Walton – born in 1970 – is a figurative painter in the European tradition, pursuing his craft at the highest level, pushing the envelope in his desire to answer the three questions in Gauguin’s famous painting: ‘Where do we come from? What are we? Where are we going?’ Walton concedes that some of his work is ‘very big and complicated’ – An Ape’s Limbs Compared to Man’s – with a mesh of narrative, philosophy and references to current affairs. This in turn is balanced by a need to ‘be simple and matter of fact, if I can be. It has developed into a yin yang thing, my work as a whole. The complicated pictures to some extent leave me very dissatisfied and it is hard to make them work. On the other side I will try to do something as simple and as basic as I can, which allows for a small achievement.’

His oeuvre, therefore, is breath-taking in its reach: portrait, self-portrait, landscape, still life and allegory, a fluid accentuation of the questions posed by Gaugin. ‘A work of art should tell something of who we are,’ adds Walton. ‘The function of art should give us some insight into what we are.’ It has been said of him that he can be politically conscious without being sanctimonious, but beneath the surface of the larger work is a confrontation of the human and the mythical: The Barbarians At the Gates is a wry multi-layered observation of a mistrustful Europe under siege. But this is Walton standing on his own two feet, creating a world as distinctly his at those of his contemporaries.

His attention to detail has a clinical purity, and in his epic allegories you will encounter the consistencies and discontinuities of life, because each single painting, irrespective of size or ambition, is the spawn of a multitude of perceptions. The exhibition at Greenacres is the work of an artist determined to be faithful to his vision, pursued in the secluded independence of his studio overlooking Wicklow town, where he lives with his wife, Jane, a mountaineering instructor, and three children.

Sean Hillen exhibition, Kamera 8, Wexford

pyramids

There hasn’t been a photography exhibition of the ilk of Sean Hillen at Kamera 8 in Wexford before, for one reason. Nobody captures his sense of history in reverse, or the cultural filter he deploys to segue pictorial elements from diametrically opposed sources, and deliver a composition.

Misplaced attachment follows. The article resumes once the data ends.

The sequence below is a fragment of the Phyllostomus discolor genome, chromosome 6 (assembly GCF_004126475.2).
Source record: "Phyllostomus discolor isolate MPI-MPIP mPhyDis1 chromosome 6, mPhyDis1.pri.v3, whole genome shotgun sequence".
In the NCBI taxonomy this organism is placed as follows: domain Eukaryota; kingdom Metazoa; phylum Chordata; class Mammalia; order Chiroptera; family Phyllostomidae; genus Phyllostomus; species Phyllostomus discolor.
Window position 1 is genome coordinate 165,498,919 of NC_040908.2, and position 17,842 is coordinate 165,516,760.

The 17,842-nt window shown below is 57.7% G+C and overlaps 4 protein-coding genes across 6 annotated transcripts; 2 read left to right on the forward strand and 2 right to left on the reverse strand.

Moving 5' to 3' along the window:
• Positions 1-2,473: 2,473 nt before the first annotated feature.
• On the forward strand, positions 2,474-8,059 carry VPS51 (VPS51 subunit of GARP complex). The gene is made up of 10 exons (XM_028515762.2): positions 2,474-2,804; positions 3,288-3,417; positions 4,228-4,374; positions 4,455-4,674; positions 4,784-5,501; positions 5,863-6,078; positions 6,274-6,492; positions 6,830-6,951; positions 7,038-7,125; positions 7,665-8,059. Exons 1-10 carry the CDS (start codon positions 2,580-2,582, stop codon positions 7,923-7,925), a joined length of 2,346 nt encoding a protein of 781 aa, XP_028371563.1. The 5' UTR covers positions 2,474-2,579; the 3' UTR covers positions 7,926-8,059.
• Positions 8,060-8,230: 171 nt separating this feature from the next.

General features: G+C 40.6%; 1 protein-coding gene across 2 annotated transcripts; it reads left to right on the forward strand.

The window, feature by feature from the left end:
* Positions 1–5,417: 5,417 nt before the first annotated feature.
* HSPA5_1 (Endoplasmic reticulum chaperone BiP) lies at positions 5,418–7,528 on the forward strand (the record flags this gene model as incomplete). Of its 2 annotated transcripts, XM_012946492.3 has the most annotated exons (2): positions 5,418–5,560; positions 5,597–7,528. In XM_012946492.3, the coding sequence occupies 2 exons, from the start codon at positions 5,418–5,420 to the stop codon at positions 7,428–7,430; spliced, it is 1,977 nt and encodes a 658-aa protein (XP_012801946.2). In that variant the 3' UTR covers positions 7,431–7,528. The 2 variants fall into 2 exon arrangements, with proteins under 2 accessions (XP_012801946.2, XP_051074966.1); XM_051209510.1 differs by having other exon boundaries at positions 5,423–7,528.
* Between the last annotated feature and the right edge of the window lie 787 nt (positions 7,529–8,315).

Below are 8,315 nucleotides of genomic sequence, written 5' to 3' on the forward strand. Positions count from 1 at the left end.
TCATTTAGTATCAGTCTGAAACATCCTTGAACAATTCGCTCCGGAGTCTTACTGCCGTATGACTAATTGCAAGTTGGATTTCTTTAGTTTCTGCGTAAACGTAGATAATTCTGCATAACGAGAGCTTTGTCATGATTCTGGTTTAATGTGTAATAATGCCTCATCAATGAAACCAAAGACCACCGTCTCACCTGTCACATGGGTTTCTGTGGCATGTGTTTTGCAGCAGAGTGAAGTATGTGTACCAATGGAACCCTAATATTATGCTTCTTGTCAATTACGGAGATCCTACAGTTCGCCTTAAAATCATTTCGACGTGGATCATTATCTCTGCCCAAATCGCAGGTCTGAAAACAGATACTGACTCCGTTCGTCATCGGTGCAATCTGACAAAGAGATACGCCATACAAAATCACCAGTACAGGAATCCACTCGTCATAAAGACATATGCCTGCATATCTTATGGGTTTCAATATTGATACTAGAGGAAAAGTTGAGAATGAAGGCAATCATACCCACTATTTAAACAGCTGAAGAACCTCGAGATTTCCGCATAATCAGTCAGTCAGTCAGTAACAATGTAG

Consider The Great Pyramids of Carlingford Lough: pure montage, but with a distinctive Hillen trope. I use ‘trope’ deliberately, because the metaphor is more figurative than narrative. So Hillen requires you to look beyond or, better still, look beneath.

Light is a keyhole rusting gently after rain, wrote Derek Mahon in A Disused Shed in Co. Wexford, and time is the undiscovered country in this work. Elsewhere, peruse Trouble With Glacier in Henry Street, Dublin, or The Lia Fail of Wexford, and perhaps Hillen is suggesting that photographic clichés exist to enable us to reconsider reality.

The news photographs rooted in Northern Ireland should have one function: arouse conflicting emotions, and they do, but our empathy is framed by detachment, and perhaps war fatigue. This is no fault of Hillen. With Ecstatic Nuns Outside the Casino at Powerscourt, the montage has the joie de vivre of collage, as if Truffaut is directing from the wings.

Jason Yeager/Randal Despommier

Once
When New Orleans-born jazz alto saxophonist and classical composer Randal Despommier moved to New York City in the summer of 2013, he teamed up an with award-winning jazz pianist/composer from Boston, Jason Yeager, to explore improvisational arrangements of classical repertoire.

During the jam sessions, they would mess around with jazz standards, preludes by Scriabin, and folk songs and arrange, rearrange, and sometimes ‘de-range’ pieces, like two Rimbaud hipsters.